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Politicking And Poli-tricking, The Nigerian Way




By Olakunle Mohammed

Around afternoon time on Thursday, December 17, President Buhari’s aide on Diaspora Affairs, Mrs. Abike Dabiri-Erewa, tweeted that the Kankara boys had been released. She came under vicious attack for spreading false information.

Mrs. Dabiri never apologised for the tweet, rather she gave Nigerians the flimsy explanation that she was hacked and the tweet should not be attributed to her. When did the life of Nigerians and our security become a subject of politics and blame game?

After the safe return of the Kankara boys, Buhari’s media aide, Garba Shehu, tweeted, apologising for incorrect communication —simply put, misinformation— citing that only ten students were kidnapped in Kankara. He blamed it on wrong intel provided by those on-site. Shehu never apologised for the wrong tally till the boys were released and it became obvious that he was caught lying. When will our lives matter to those within the echelons of power?

And Buhari’s aides on new media, Bashir Ahmad and Lauretta Onochie, told Nigerians to be proud of their history in separate tweets claiming that there was no fuel scarcity in December 2020 and foods produced were cheaper this season. This begs the question, when did the survival or hardship of Nigerians become an achievement scorecard?

President’s spokesman, Mr. Femi Adesina and Information Minister, Lai Mohammed also perform their well-defined acts —like stage theatre actors. Adesina is saddled with the role of writing vitriol opinion pieces about enemies of the country while Mohammed’s booming voice echoes when it comes to addressing the press pool on how Nigerian government does not get fair coverage from international media and that they are peddling fake news about the country. When did our politics become so conscious of its stinking mess that it does coverup at all cost?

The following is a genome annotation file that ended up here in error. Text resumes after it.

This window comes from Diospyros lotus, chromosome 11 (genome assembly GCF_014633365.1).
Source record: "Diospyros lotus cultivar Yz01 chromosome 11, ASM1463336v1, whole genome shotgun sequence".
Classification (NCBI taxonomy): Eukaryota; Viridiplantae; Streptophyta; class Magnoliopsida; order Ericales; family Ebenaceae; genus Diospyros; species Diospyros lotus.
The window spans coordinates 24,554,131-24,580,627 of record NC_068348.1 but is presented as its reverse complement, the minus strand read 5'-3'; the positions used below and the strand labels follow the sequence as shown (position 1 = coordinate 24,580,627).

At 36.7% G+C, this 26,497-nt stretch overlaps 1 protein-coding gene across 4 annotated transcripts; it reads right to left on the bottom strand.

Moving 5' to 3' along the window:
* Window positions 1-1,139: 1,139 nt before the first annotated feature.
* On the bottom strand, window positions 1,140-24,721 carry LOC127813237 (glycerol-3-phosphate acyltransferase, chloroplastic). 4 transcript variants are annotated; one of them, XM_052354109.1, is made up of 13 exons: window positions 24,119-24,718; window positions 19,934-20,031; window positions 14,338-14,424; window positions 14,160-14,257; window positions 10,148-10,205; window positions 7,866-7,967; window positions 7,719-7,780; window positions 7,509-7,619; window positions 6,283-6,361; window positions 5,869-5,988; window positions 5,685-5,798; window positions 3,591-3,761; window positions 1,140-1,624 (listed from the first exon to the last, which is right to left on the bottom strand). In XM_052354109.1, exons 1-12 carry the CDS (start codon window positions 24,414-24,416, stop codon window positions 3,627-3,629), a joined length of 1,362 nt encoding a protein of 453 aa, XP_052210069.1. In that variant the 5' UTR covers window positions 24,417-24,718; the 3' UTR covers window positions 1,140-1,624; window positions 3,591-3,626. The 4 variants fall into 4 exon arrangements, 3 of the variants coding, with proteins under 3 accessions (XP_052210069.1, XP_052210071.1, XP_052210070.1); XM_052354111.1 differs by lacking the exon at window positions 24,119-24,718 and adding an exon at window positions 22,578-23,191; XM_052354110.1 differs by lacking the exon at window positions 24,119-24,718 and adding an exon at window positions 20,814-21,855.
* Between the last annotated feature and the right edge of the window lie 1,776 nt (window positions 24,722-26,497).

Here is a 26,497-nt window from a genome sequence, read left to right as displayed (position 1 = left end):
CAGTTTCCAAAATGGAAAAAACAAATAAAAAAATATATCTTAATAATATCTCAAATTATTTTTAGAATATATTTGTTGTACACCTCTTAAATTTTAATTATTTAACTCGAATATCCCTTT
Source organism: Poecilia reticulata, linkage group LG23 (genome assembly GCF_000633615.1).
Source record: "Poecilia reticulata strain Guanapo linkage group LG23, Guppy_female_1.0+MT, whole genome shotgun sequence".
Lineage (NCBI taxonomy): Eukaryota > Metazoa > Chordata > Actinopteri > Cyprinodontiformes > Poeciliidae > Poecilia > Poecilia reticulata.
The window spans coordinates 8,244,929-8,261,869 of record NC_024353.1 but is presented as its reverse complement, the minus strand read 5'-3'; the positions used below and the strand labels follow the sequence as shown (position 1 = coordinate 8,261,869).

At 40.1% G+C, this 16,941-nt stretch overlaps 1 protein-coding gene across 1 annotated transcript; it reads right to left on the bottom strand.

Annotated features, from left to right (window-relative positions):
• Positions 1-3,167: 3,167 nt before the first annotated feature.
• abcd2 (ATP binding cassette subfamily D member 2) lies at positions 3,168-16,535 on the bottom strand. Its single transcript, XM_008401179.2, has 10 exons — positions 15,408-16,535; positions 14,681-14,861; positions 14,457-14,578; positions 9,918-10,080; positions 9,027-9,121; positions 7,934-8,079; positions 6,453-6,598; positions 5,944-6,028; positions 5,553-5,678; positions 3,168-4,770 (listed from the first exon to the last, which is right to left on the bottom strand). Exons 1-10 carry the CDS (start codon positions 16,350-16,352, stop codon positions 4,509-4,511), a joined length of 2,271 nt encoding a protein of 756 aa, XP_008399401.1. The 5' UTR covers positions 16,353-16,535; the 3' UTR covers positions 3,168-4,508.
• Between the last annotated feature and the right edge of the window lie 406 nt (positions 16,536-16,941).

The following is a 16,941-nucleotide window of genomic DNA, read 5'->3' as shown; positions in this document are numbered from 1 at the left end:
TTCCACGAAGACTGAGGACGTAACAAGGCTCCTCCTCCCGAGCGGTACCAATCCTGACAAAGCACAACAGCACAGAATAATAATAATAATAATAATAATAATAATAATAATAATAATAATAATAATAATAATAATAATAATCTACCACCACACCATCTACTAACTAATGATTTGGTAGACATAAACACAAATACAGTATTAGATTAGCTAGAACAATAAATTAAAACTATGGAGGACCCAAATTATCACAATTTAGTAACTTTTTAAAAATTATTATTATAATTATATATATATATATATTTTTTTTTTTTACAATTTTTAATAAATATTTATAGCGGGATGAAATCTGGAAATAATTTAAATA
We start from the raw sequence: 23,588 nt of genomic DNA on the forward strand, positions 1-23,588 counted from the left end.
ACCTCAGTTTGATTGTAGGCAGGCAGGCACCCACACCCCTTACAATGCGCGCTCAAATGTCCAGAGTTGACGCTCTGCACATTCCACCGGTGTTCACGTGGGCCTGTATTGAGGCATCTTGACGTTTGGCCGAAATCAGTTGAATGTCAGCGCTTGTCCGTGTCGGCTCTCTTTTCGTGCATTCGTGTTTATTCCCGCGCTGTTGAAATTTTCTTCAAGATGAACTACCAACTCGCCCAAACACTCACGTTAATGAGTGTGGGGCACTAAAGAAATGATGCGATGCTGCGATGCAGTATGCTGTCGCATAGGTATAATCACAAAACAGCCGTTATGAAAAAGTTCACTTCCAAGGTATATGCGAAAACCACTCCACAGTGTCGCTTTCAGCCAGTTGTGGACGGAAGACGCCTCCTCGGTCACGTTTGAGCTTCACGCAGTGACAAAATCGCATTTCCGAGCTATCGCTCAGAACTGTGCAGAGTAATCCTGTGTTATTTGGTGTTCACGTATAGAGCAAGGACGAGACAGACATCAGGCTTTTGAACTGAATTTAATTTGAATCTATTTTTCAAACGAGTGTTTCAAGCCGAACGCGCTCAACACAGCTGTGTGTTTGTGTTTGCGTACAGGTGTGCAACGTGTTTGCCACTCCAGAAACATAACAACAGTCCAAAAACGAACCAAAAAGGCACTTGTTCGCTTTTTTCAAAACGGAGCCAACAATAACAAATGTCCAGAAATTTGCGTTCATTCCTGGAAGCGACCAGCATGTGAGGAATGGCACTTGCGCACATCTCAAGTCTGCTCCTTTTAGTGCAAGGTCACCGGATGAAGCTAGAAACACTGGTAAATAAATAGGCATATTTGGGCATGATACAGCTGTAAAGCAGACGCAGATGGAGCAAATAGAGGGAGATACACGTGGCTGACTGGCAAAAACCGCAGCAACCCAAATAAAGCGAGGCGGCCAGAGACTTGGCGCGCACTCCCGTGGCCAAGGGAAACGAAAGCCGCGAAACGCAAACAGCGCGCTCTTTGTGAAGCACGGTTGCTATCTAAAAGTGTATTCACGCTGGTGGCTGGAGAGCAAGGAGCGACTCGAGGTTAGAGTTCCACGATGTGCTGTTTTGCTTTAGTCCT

READ ALSO: Five Takeaways From The Safe Return Of Kankara School Boys

In fact, Nigeria’s polity is polluted with multifaceted political spins that when news comes from official government sources, Nigerians are skeptical about it till we see damming evidence that it is true.

Remember how the Nigerian Army went on to tag every report on the Lekki shooting fake news and still went on to cite some of the reports tagged as fake news as sources used to compile the report presented by its personnel to the Lagos End SARS panel. This makes you wonder, is this poli-tricks or politicking?

Cabinet ministers have become typical examples on why the impatient eyes cannot see the nose because they are busy playing to the gallery, forgetting that power is transient. Most state governors have become ambassadors of blame politics, forgetting that they are in power to govern, not trade blames. Opposition parties have jettisoned safe words for the more succinct, ‘everything is fair in love and war,’ forgetting that everyone is not safe when there is a crossfire.

In the face of obvious insecurity, kidnappings and banditry, you hear the deafening silence of so-called elder statesmen and interest groups but they are quick to issue press release statements to celebrate minute policy issues —that benefit them— and birthdays of their political allies.

Nigeria’s polity and governance is muddled in political permutations and zero sum game, even if it translates to stoking the fire of unrest, conflict, ethnic and religious bigotry. And some citizens have become paid pipers that play the tune of choice for anyone —politician or administration— that can fuel their perverted fantasies.

Verily, Nigeria’s unity is negotiable. Maybe that is why we need to look at the mirror that captures the entirety of this country —provided we are not blinded yet— to decide whether working to further its dreams and aspirations will save it from this institutional and socio-political rot or keep playing same chess moves and wait for the natural order to checkmate us.

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